Here’s a quick example:
You purchase a home for $250,000 with a 20% down payment of $50,000. After two years, you sell the house for $275,000. You’ve made $25,000 on the sale of the house. But after accounting for commissions and other selling costs, you’re only left with $20,000.
If you had kept the house for five years, you could have sold it for $300,000. After accounting for selling costs, you would have made $40,000.
So even though it might cost more to keep a property longer, it usually pays off.
Do Some Mortgage Loans Cost Less Than Others?
Absolutely. There are a few factors.
Just because you’re approved for a $300,000 loan doesn’t mean that’s what your payment will be. The actual amount you’ll need to finance will depend on the interest rate of your loan and the length of the loan term.
A higher interest rate will mean a higher monthly payment. And a longer loan term (say, 30 years instead of 15) will also result in a higher monthly payment.
You can use an online mortgage calculator to estimate your monthly payments for different loan amounts, interest rates, and loan terms.
So, your mortgage lender and your mortgage interest matter.
Your lending product also matters. For example, an FHA loan will have a different interest rate and monthly payment than a conventional loan. An FHA loan may require 3% down, a USDA loan may require 0% down, and a conventional loan may require 10% to 20% down.
Closing costs also matter. Some lenders offer “no closing cost” or “low closing cost” options, but those usually have a higher interest rate.
So, there are lots of factors that will affect how much your loan costs. The best thing you can do is talk to a few different lenders and compare their offers.
Your Mortgage Payment: Is It Cheaper to Rent or Buy?
In reality, a lot of people don’t think in terms of a lump sum. When they think about affordability, they think about their mortgage payment and how much they’ll spend monthly.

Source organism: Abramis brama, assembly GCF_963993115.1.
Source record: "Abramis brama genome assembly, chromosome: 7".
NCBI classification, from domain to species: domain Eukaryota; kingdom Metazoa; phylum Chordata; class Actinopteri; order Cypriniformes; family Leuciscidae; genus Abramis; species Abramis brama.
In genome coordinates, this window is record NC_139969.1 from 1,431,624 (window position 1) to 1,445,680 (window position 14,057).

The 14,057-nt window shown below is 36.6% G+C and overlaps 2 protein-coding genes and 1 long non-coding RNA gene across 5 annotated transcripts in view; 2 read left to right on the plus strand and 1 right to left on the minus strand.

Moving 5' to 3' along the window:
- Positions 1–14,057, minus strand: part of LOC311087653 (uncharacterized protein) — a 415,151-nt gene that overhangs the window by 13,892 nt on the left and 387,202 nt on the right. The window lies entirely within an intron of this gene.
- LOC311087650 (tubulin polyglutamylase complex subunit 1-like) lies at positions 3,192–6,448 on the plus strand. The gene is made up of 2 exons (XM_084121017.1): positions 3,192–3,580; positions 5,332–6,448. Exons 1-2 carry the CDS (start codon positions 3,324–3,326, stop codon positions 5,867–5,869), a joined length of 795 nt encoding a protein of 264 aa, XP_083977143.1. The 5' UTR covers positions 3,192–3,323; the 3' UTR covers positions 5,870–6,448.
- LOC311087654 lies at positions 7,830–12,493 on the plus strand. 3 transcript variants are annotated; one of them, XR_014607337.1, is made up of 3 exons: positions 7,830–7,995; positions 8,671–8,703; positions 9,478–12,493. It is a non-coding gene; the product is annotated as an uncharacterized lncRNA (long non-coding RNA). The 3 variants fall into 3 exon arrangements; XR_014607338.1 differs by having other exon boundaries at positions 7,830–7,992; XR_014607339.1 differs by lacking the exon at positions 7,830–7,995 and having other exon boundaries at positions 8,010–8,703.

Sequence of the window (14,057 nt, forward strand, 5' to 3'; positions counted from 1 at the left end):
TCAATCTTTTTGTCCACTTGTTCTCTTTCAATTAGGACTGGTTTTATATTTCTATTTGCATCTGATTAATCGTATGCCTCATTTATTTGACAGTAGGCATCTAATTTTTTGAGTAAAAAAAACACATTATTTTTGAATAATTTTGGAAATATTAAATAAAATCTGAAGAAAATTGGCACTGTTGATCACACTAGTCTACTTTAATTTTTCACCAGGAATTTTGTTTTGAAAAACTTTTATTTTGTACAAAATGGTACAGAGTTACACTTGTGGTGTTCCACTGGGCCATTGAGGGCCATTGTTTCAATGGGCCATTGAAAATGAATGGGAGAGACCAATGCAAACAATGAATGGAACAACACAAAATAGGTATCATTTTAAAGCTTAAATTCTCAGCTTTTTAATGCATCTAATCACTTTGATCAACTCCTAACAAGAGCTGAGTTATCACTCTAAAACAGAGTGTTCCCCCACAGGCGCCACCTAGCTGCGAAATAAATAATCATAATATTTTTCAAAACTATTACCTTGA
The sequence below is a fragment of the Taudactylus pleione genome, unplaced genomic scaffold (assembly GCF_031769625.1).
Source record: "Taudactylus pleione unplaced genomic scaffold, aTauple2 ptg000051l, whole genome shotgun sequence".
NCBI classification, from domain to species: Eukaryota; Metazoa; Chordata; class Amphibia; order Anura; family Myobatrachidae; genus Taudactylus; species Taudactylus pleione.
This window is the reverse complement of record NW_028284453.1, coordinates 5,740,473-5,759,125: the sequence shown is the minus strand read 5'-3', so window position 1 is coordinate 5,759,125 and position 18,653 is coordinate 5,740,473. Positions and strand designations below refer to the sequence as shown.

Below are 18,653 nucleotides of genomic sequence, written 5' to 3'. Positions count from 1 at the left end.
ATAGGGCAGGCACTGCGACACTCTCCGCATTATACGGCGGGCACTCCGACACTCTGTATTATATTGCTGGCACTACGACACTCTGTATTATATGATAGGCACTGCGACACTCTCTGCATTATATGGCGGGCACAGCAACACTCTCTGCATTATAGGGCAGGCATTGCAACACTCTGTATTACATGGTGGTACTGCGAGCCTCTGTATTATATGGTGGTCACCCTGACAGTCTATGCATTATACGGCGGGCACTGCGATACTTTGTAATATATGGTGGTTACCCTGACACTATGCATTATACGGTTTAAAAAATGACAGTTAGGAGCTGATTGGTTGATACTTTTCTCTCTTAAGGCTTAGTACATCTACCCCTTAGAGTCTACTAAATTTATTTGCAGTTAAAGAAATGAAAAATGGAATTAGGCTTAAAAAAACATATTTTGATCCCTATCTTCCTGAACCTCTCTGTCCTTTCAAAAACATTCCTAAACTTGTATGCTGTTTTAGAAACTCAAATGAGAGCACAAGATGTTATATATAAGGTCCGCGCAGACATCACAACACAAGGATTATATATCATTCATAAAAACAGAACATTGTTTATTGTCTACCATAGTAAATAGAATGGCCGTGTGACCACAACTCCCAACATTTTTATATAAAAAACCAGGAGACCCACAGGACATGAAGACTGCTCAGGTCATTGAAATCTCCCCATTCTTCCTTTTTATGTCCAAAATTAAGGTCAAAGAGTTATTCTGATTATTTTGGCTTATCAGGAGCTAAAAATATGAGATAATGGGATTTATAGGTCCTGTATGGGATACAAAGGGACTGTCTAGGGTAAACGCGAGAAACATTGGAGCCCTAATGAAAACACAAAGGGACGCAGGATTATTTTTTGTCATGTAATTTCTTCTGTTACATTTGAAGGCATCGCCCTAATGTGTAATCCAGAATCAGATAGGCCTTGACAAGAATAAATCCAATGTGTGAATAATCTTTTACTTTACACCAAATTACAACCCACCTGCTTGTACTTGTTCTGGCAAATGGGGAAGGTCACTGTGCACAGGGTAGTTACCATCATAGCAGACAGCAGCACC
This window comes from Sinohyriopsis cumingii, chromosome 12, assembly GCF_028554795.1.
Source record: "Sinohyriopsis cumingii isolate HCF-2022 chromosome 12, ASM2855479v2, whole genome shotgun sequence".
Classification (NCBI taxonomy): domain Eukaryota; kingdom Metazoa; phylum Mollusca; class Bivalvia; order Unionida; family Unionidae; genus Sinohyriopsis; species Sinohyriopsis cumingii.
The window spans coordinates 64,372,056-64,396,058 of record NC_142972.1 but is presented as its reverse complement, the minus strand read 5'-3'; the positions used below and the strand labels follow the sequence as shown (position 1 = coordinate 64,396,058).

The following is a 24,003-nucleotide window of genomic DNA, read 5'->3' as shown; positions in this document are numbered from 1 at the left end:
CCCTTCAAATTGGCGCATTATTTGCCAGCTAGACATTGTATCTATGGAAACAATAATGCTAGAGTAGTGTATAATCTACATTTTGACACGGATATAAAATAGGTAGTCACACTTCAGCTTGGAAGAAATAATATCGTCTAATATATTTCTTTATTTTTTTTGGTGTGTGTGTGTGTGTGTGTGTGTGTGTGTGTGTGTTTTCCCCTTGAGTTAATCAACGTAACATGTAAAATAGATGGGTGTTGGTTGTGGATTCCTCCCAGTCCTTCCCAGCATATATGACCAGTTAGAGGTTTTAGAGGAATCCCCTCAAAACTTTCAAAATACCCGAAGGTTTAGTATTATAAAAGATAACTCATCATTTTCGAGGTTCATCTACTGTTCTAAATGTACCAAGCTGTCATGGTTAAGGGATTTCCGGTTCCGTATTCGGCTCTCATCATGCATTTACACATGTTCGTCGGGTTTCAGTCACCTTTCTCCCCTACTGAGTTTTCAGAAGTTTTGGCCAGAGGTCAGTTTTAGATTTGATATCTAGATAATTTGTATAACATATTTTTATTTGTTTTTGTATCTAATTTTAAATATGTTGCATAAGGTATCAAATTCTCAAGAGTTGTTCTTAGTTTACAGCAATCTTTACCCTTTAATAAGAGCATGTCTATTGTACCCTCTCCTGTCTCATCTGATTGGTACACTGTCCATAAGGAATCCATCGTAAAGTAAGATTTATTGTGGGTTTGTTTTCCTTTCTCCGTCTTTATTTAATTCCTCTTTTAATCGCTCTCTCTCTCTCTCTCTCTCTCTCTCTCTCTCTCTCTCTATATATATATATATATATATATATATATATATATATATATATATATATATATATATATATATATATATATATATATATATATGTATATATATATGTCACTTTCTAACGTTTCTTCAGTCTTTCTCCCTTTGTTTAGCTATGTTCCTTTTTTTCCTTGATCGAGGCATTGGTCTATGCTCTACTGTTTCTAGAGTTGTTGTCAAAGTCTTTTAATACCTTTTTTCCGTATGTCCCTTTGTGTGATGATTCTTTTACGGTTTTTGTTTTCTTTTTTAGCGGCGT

It depends on the market you’re in and your circumstances.
The biggest factor is usually the interest rate. In a low-interest environment, buying is usually cheaper because you can get a lower monthly payment.
In a high-interest environment, renting is usually cheaper because you don’t have to worry about building equity in a property that may not be worth as much as you paid.
Of course, there are other factors to consider, like whether you’re eligible for a first-time homebuyer program or down payment assistance.
Buying a house isn’t always a financial decision. For many, it’s about lifestyle. If you’ll be in a place for more than a few years and want to settle into your property (without worrying about rent increases or eviction), then buying a house can deliver peace of mind.
On the other hand, buying a house could be more expensive if you already plan on moving in a few years and you’re comfortable paying rent.
Buying a house is a major financial decision. Consider many things when figuring out how much it will cost you.
Your down payment, closing costs, and other associated expenses vary considerably. The best way to understand what you can expect is to talk to a lender and a real estate agent before making any assumptions.
The size of your down payment will depend on the type of loan you’re getting and other factors. Most people don’t have the full 20% down these days. Don’t assume you can’t buy a house because you don’t have a hefty down payment.
Closing costs are the fees and expenses associated with finalizing your home purchase. They can range from 2% to 5% of the purchase price and usually must be paid in cash at closing.
This depends on your market. Your real estate agent can run comparables on your area and tell you how much people spend on the houses you like. You can then decide whether this will be affordable for you.